There are obvious concerns with holding non-EGU-entities accountable. For instance, if the state itself is the entity responsible for compliance, how can EPA ensure compliance? EPA is seeking comments on whether a state plan that holds other entities responsible for emission reductions “must include additional measures that would apply if any of the other portfolio of measures in the plan are not fully implemented, or if they are, but the plan fails to achieve the required level of emission performance” (pp. 427-28). EPA suggests that such “corrective measures” could include, e.g., “an expansion of the scope or an increase in stringency of the current measures in the plan, a second set of measures that avoid EGU CO2 emissions, or emissions limits that apply to affected EGUs” (p. 428, n.282). Would corrective measures solve this enforceability challenge?
Does inclusion in a state plan render measures federally enforceable? Under §111(d), state plans must demonstrate the state’s legal authority to implement and enforce each plan component “as part of a federally enforceable emission standard.” A state can meet this requirement by including its statutes, regulations, PUC orders, or other legal instruments in its state plan (p. 455). Various stakeholders are concerned, however, that including RE/EE programs in state plans “would render those measures federally enforceable and thereby extend federal presence into areas that, to date, largely have been the exclusive preserve of the state and, in particular, state public utility commissions and the electric utility companies they regulate” (p. 386).
EPA proposes that “all measures relied on to achieve the emission performance level be included in the state plan, and that inclusion in the state plan renders those measures federally enforceable” (p. 380). EPA suggests that states worried about federal enforceability could take a “state commitment approach,” under which “the state requirements for entities other than affected EGUs would not be components of the state plan and therefore would not be federally enforceable. Instead, the state plan would include an enforceable commitment by the state itself to implement state-enforceable (but not federally enforceable) measures that would achieve a specified portion of the required emission performance level on behalf of affected EGUs” (p. 387).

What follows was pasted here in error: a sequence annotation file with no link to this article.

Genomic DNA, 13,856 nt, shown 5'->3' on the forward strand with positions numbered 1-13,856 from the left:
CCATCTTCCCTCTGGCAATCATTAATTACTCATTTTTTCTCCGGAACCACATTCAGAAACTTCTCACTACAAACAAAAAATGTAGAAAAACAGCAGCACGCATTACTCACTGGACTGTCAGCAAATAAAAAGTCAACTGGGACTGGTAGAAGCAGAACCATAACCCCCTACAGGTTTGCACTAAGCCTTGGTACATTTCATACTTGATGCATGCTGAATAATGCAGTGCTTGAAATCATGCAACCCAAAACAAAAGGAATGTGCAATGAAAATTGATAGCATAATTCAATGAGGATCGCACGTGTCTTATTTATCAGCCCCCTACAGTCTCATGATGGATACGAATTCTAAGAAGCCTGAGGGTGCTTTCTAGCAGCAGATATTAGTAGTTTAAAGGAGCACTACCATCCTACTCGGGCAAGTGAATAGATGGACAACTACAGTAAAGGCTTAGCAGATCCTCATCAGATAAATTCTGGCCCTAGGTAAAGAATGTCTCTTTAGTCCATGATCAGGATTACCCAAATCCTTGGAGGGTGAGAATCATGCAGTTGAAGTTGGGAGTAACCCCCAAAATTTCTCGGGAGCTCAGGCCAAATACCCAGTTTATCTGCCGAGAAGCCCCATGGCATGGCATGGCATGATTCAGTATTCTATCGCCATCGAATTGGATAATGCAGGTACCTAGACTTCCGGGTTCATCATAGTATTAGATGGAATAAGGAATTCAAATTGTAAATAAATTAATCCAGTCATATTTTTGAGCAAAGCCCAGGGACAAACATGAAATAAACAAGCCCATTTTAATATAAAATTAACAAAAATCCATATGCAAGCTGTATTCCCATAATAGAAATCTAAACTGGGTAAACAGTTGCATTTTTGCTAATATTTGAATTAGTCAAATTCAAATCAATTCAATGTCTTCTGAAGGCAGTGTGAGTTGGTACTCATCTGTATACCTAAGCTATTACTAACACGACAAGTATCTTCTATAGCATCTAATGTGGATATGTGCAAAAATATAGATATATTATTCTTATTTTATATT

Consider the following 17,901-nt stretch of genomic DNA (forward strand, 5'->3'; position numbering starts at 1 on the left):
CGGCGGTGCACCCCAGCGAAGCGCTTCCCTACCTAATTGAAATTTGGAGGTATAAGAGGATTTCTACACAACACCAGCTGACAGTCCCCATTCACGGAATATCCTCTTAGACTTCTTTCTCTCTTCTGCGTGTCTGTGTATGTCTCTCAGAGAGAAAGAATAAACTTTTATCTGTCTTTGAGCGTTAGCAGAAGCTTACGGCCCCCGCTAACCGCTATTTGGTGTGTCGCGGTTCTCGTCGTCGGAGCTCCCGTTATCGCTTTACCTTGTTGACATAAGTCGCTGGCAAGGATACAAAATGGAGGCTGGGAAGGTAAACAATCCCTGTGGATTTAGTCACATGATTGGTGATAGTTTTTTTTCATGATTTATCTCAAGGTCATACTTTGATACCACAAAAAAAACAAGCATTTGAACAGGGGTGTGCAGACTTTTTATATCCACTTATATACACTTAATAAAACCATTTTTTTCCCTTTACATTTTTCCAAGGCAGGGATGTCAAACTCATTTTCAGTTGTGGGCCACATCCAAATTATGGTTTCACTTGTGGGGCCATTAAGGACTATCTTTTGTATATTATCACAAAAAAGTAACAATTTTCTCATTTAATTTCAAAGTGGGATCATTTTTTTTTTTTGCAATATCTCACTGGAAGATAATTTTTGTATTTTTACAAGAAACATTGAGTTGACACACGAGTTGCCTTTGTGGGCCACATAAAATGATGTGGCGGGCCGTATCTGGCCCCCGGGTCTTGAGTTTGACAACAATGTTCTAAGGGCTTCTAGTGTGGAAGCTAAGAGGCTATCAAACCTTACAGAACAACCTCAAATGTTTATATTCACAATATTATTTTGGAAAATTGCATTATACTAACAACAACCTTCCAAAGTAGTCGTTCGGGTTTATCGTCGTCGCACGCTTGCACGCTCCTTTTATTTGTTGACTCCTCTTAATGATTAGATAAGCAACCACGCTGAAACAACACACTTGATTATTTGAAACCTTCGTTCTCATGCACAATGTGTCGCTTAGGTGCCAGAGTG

Alternatively, under a slight variation of the state commitment approach, “the state plan would impose the full responsibility for achieving the emission performance level on the affected EGUs, but the state would credit the EGUs with the amount of emission reductions expected to be achieved from, for example, RE or demand-side EE measures. The state would then assume responsibility for that credited amount of emission reductions in the same manner as the state commitment plan approach” (p. 388). EPA seeks comments on all of these questions. Will EPA’s proposed solutions withstand legal challenge? Would they satisfy stakeholders’ concerns about rendering RE/EE programs federally enforceable?
Stay tuned for more insights, observations, and legal questions related to EPA’s proposed section 111(d) rule.